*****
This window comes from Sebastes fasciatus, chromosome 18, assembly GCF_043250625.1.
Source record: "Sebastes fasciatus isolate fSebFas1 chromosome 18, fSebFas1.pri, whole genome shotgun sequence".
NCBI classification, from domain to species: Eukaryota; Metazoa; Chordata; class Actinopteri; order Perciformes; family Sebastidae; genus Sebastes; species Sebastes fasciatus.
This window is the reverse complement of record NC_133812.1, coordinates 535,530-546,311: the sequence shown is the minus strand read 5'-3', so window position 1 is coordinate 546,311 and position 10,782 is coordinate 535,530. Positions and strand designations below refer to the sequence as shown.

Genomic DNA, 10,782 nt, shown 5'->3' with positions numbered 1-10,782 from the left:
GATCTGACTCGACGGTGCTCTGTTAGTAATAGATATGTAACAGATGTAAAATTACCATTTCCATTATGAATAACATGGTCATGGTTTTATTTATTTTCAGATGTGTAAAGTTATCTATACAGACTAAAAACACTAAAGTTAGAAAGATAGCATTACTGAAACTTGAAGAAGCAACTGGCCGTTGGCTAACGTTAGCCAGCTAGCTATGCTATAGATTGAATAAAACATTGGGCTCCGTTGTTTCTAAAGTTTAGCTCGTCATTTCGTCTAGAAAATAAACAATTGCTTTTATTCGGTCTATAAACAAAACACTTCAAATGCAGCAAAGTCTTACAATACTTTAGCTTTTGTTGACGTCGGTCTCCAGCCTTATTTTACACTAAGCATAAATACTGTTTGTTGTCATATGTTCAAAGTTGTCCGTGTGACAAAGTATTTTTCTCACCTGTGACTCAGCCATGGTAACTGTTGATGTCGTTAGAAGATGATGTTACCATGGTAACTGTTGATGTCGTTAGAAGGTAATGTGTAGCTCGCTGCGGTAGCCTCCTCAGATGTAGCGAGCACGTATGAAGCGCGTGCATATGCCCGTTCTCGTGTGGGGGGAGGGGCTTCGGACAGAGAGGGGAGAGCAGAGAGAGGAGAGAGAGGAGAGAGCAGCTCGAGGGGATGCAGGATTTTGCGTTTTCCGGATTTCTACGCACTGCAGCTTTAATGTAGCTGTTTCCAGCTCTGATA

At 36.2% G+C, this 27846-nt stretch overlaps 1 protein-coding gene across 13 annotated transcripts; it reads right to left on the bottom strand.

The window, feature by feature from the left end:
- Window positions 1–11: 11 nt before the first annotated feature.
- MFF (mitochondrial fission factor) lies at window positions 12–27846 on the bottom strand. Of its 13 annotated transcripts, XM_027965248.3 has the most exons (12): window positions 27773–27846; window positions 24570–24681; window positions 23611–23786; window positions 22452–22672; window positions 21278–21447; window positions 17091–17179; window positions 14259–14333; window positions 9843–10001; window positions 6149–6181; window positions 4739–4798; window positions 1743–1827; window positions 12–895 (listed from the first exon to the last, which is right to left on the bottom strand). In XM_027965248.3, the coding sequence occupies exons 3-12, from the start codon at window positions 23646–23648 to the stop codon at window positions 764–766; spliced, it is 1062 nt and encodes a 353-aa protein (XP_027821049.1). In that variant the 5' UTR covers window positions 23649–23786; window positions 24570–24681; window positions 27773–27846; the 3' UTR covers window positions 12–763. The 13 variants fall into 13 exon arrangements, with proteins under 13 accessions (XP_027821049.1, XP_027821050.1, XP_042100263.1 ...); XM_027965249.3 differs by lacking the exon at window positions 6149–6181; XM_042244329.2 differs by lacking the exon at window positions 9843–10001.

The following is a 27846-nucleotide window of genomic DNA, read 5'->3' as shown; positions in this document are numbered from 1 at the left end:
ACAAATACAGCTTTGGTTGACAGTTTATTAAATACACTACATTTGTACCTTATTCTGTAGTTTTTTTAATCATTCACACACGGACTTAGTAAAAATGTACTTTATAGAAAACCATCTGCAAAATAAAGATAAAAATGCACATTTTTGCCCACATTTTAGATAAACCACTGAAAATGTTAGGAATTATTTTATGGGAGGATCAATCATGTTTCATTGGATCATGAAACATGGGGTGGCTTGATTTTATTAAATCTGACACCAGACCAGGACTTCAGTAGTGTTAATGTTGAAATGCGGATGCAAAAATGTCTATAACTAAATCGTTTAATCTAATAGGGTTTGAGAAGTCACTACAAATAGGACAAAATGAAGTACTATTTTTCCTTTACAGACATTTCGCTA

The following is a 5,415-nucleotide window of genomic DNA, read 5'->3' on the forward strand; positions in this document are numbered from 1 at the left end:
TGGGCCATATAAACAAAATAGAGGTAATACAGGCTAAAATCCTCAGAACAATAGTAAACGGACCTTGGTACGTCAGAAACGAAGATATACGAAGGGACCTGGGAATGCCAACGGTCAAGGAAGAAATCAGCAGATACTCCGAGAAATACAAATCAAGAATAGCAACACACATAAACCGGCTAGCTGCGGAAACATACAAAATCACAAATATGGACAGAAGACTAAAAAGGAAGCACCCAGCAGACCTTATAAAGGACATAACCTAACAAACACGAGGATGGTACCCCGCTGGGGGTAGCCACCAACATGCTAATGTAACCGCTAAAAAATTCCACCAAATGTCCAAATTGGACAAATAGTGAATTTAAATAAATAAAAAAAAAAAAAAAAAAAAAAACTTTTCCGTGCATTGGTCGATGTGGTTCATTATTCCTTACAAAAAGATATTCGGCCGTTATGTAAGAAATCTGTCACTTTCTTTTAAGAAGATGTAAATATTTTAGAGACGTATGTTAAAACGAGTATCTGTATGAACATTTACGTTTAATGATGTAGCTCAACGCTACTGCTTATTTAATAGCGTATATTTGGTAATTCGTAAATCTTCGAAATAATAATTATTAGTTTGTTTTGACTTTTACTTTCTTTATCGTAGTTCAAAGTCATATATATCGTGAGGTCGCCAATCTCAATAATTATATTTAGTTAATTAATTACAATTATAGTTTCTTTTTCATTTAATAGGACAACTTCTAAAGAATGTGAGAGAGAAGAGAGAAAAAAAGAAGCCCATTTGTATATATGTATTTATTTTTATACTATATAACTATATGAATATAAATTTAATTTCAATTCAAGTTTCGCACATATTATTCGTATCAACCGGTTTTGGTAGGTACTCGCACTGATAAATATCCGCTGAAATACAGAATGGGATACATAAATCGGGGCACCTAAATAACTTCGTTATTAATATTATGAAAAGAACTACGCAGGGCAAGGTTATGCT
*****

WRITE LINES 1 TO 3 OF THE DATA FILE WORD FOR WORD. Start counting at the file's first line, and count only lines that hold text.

This window comes from Sebastes fasciatus, chromosome 18, assembly GCF_043250625.1.
Source record: "Sebastes fasciatus isolate fSebFas1 chromosome 18, fSebFas1.pri, whole genome shotgun sequence".
NCBI classification, from domain to species: Eukaryota; Metazoa; Chordata; class Actinopteri; order Perciformes; family Sebastidae; genus Sebastes; species Sebastes fasciatus.